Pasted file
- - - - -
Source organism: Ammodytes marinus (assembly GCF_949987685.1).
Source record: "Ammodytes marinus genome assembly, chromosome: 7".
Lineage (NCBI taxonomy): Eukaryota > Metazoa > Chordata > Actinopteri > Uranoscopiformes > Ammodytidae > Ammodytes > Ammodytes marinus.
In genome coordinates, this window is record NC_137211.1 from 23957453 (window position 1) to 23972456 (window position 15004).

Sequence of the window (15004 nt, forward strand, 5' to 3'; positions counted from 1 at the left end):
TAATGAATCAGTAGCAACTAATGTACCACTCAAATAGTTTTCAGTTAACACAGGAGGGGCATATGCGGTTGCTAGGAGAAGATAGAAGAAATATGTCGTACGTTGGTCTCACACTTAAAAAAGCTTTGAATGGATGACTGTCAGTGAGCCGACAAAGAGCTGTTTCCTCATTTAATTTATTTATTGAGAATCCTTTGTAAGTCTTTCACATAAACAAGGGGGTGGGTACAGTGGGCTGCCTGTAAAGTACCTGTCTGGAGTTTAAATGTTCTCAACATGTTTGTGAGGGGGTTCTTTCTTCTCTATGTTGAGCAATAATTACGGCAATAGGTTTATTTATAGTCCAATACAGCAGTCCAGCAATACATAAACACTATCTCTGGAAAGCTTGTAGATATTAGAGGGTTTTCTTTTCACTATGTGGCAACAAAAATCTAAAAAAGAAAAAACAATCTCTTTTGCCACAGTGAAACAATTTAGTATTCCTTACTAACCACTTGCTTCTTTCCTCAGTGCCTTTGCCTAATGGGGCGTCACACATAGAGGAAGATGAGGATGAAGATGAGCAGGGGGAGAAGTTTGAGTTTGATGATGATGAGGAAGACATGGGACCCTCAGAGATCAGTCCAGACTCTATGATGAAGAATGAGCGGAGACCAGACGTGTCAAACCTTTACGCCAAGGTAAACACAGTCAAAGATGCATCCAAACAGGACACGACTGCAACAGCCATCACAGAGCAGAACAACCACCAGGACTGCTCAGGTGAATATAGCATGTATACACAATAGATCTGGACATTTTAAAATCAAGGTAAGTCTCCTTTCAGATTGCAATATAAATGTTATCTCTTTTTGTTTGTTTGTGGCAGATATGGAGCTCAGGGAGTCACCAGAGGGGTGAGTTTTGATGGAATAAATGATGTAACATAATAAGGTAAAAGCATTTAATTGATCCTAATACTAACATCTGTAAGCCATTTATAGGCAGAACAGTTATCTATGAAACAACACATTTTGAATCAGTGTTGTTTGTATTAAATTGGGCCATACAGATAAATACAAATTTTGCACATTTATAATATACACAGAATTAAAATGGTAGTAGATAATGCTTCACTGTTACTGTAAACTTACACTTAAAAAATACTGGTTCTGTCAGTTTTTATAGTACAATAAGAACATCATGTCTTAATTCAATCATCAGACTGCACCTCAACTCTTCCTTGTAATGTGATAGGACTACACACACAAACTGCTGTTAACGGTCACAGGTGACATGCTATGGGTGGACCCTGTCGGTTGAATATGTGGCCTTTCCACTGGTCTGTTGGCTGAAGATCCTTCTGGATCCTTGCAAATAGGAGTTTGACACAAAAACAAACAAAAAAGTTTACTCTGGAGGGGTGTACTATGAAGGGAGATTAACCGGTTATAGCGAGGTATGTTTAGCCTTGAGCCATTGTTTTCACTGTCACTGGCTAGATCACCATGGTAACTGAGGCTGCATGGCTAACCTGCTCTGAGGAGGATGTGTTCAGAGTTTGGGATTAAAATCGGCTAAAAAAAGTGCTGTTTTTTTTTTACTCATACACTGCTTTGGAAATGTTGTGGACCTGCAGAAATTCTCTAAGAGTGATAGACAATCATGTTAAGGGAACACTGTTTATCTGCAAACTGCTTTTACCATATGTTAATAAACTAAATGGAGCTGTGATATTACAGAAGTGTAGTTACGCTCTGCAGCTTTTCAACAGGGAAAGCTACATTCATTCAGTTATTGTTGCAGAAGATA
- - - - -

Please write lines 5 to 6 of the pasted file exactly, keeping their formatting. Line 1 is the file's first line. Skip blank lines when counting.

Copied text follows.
Sequence of the window (15004 nt, forward strand, 5' to 3'; positions counted from 1 at the left end):
TAATGAATCAGTAGCAACTAATGTACCACTCAAATAGTTTTCAGTTAACACAGGAGGGGCATATGCGGTTGCTAGGAGAAGATAGAAGAAATATGTCGTACGTTGGTCTCACACTTAAAAAAGCTTTGAATGGATGACTGTCAGTGAGCCGACAAAGAGCTGTTTCCTCATTTAATTTATTTATTGAGAATCCTTTGTAAGTCTTTCACATAAACAAGGGGGTGGGTACAGTGGGCTGCCTGTAAAGTACCTGTCTGGAGTTTAAATGTTCTCAACATGTTTGTGAGGGGGTTCTTTCTTCTCTATGTTGAGCAATAATTACGGCAATAGGTTTATTTATAGTCCAATACAGCAGTCCAGCAATACATAAACACTATCTCTGGAAAGCTTGTAGATATTAGAGGGTTTTCTTTTCACTATGTGGCAACAAAAATCTAAAAAAGAAAAAACAATCTCTTTTGCCACAGTGAAACAATTTAGTATTCCTTACTAACCACTTGCTTCTTTCCTCAGTGCCTTTGCCTAATGGGGCGTCACACATAGAGGAAGATGAGGATGAAGATGAGCAGGGGGAGAAGTTTGAGTTTGATGATGATGAGGAAGACATGGGACCCTCAGAGATCAGTCCAGACTCTATGATGAAGAATGAGCGGAGACCAGACGTGTCAAACCTTTACGCCAAGGTAAACACAGTCAAAGATGCATCCAAACAGGACACGACTGCAACAGCCATCACAGAGCAGAACAACCACCAGGACTGCTCAGGTGAATATAGCATGTATACACAATAGATCTGGACATTTTAAAATCAAGGTAAGTCTCCTTTCAGATTGCAATATAAATGTTATCTCTTTTTGTTTGTTTGTGGCAGATATGGAGCTCAGGGAGTCACCAGAGGGGTGAGTTTTGATGGAATAAATGATGTAACATAATAAGGTAAAAGCATTTAATTGATCCTAATACTAACATCTGTAAGCCATTTATAGGCAGAACAGTTATCTATGAAACAACACATTTTGAATCAGTGTTGTTTGTATTAAATTGGGCCATACAGATAAATACAAATTTTGCACATTTATAATATACACAGAATTAAAATGGTAGTAGATAATGCTTCACTGTTACTGTAAACTTACACTTAAAAAATACTGGTTCTGTCAGTTTTTATAGTACAATAAGAACATCATGTCTTAATTCAATCATCAGACTGCACCTCAACTCTTCCTTGTAATGTGATAGGACTACACACACAAACTGCTGTTAACGGTCACAGGTGACATGCTATGGGTGGACCCTGTCGGTTGAATATGTGGCCTTTCCACTGGTCTGTTGGCTGAAGATCCTTCTGGATCCTTGCAAATAGGAGTTTGACACAAAAACAAACAAAAAAGTTTACTCTGGAGGGGTGTACTATGAAGGGAGATTAACCGGTTATAGCGAGGTATGTTTAGCCTTGAGCCATTGTTTTCACTGTCACTGGCTAGATCACCATGGTAACTGAGGCTGCATGGCTAACCTGCTCTGAGGAGGATGTGTTCAGAGTTTGGGATTAAAATCGGCTAAAAAAAGTGCTGTTTTTTTTTTACTCATACACTGCTTTGGAAATGTTGTGGACCTGCAGAAATTCTCTAAGAGTGATAGACAATCATGTTAAGGGAACACTGTTTATCTGCAAACTGCTTTTACCATATGTTAATAAACTAAATGGAGCTGTGATATTACAGAAGTGTAGTTACGCTCTGCAGCTTTTCAACAGGGAAAGCTACATTCATTCAGTTATTGTTGCAGAAGATA